Welcome back to Puck Drop: NHL Preview 2013-14, where our hockey department gives you a detailed look at each team from around the NHL, leading to the start of this hockey season. Check back often as new teams are added to our Puck Drop page. Today we take a look at the 2013-14 Anaheim Ducks.
Nowhere in recent memory has the hiring of a new coach made more of an impact than when the Ducks dropped Randy Carlyle in favor of Bruce Boudreau in November of 2011. Under Boudreau, the Ducks had a massive turnaround in the second half of the 2011-12 season (though still missing the playoffs) that continued in 2013. Anaheim got off to an absolutely blazing start, losing only three games in regulation through the first 29 contests, en route to the club’s first division title since 2007.
All the credit can’t go to Boudreau alone, as a certain captain with a fat new contract named Ryan Getzlaf saw a turnaround in his game. The 28-year-old center picked up 49 points in 44 games to lead the offense, while the usual cast of characters (Bobby Ryan, Corey Perry, Saku Koivu, Teemu Selanne) provided enough scoring to push the Ducks into the top ten for goals scored.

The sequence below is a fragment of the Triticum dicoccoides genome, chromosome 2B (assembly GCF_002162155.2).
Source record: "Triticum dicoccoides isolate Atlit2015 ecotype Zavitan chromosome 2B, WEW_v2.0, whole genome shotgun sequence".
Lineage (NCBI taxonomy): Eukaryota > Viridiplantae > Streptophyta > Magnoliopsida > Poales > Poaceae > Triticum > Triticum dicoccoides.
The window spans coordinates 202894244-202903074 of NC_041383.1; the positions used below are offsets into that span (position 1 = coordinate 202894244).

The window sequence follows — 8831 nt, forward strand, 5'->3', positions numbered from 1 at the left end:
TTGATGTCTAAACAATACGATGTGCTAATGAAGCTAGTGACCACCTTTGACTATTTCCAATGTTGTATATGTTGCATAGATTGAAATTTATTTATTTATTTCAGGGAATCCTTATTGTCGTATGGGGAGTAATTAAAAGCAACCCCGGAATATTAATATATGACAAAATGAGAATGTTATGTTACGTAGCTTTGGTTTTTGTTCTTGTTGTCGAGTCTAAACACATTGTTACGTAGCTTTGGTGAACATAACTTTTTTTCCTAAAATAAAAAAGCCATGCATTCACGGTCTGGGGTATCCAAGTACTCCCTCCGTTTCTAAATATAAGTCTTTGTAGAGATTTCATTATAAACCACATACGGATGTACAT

On defense, Francois Beauchemin looked rejuvenated, drawing whispers of a Norris nomination from some corners of the hockey world, while Sheldon Souray had an excellent season as well.
In goal, incumbent Jonas Hiller shared the starts with SEL veteran and 30-year-old rookie Viktor Fasth. Despite the latter having better regular season numbers, Hiller got the start against the Detroit Red Wings in the first round of the playoffs. After finishing second in the West, the Ducks were heavy favorites over the Wings, who snuck into the playoffs by just a few points. While the Ducks had two chances to eliminate the Wings in games six and seven, they just couldn’t put Detroit away, largely thanks to a 1-3 OT record. One has to think with a few lucky bounces that Anaheim could (and probably should) have advanced, however the hockey gods are often cruel and they found themselves out of the playoffs too soon after their incredible regular season.